TCF Financial: Take This TARP And Shove It

By Eric Fox | March 09, 2009 AAA

TCF Financial (NYSE:TCB) gave notice that it is returning funds received from the government last fall as part of the Troubled Asset Relief Program (TARP), joining IberiaBank (Nasdaq:IBKC) in announcing second thoughts about having the government as a shareholder.

TCF Financial is a Minnesota-based bank holding company with $16.7 billion in assets and 448 branches in seven states in the Midwest and Western United States. The company received $361.2 million in November 2008 in return for preferred stock.

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Shove It

TCF Financial will redeem the preferred stock sometime in early April with accrued dividends. William Cooper, TCF Financial's CEO, took a parting shot at the government.

"Recent actions by the U.S. Treasury and possible congressional or regulatory restrictions/mandates changed the rules," Cooper said. "As a result, public perception views those banks that took the TARP money as having done so out of weakness and a need to survive, without distinction among TARP programs or individual bank capital adequacy. We believe participation in TARP has created a competitive disadvantage for TCF, and it is in the best interest of our shareholders to redeem these shares." (Find out more about this program in Liquidity And Toxicity: Will TARP Fix The Financial System?)

IberiaBank will redeem $90 million on March 31.

Doing Better Than Peers
TCF Financial does seem to be doing better than its peers. It earned $1.01 per share in 2008 and stated in its press release that it did not make any subprime or other risky loans. The bank also did not securitize its loan portfolio and holds all of its loans on its balance sheet. TCF Financial did show some deterioration in asset quality toward the end of 2008, and its non-performing assets as a percentage of net loans and leases reached 1.78%. This has not impacted its capital ratios significantly yet, and its total Tier 1 risk-based capital was 11.79% at the end of 2008.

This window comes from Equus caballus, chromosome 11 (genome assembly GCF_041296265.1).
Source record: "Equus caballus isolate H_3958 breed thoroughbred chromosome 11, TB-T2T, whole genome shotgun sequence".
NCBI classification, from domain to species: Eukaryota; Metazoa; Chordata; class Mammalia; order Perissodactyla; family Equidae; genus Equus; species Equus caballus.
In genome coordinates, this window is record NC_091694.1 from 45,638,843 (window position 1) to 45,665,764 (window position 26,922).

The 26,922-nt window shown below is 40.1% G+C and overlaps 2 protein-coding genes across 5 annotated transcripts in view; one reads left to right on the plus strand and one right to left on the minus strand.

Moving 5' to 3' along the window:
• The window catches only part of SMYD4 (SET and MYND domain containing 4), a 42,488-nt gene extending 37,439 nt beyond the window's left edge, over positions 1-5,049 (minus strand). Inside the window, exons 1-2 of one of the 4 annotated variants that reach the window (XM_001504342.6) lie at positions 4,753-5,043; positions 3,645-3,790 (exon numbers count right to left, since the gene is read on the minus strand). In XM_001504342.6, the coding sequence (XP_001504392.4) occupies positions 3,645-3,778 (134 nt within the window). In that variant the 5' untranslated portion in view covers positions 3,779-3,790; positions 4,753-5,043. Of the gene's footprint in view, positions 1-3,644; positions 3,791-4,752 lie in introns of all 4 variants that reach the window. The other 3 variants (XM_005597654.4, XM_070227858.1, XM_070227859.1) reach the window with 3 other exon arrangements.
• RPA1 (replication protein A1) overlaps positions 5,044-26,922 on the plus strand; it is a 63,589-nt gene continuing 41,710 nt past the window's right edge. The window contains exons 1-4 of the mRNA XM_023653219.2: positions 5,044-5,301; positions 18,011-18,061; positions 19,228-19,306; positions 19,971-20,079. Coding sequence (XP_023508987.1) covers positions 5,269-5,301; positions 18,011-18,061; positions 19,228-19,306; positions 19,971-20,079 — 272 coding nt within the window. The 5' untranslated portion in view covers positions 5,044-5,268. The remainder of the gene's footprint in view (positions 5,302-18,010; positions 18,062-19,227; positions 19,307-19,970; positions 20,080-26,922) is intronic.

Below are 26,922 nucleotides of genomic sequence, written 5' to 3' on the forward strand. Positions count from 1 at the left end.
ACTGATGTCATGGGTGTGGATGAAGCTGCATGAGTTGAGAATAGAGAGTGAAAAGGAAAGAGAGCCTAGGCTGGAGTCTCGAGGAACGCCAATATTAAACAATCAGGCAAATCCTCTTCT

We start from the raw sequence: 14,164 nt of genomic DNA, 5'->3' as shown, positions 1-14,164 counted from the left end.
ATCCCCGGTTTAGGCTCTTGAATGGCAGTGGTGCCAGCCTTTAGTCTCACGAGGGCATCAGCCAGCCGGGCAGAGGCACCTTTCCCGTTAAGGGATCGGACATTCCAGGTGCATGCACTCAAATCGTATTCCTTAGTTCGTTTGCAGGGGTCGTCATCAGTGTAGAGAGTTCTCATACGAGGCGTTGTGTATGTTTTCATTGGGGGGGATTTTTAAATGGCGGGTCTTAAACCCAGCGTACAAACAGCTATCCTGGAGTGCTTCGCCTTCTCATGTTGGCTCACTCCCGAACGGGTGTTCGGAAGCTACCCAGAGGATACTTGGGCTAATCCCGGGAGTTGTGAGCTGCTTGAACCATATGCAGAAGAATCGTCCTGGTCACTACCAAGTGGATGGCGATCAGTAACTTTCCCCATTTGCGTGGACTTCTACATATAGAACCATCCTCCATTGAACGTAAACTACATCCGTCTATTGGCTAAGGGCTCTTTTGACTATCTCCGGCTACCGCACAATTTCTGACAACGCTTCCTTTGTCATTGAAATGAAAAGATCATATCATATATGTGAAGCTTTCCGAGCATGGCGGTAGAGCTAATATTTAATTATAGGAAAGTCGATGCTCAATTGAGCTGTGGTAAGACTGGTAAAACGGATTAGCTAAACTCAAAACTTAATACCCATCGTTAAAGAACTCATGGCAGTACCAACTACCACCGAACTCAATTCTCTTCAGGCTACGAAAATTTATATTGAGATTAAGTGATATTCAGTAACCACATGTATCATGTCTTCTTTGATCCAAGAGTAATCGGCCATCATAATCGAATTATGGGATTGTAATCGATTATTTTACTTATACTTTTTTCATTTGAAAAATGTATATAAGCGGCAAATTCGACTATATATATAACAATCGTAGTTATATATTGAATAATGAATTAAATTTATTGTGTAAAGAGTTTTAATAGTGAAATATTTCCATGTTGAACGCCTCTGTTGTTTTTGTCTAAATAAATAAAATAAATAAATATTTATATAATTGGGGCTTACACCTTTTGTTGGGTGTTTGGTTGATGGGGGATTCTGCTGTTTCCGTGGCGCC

Criticism of the TARP has been mounting from all quarters. Richard Davis, CEO of US Bancorp (NYSE:USB), bluntly called it a "lousy program". US Bancorp received $6.6 billion from the Treasury and just cut its dividend by 88%. Davis called the dividend cut the least dilutive way to raise capital.

Northern Trust (Nasdaq:NTRS) received $1.5 billion in TARP funds, and CEO Frederick H. Waddell recently indicated that the bank would repay the funds as soon as "prudently possible". The bank received much criticism from members of Congress after sponsoring a golf tournament.

Tired Of TARP
It seems that many banks are itching to return TARP funds to the government, as federal interference and scrutiny of bank operations continues to grow. The only thing holding back an avalanche of redemption notices from the banking sector is something that it fears more than the government – the unknown.

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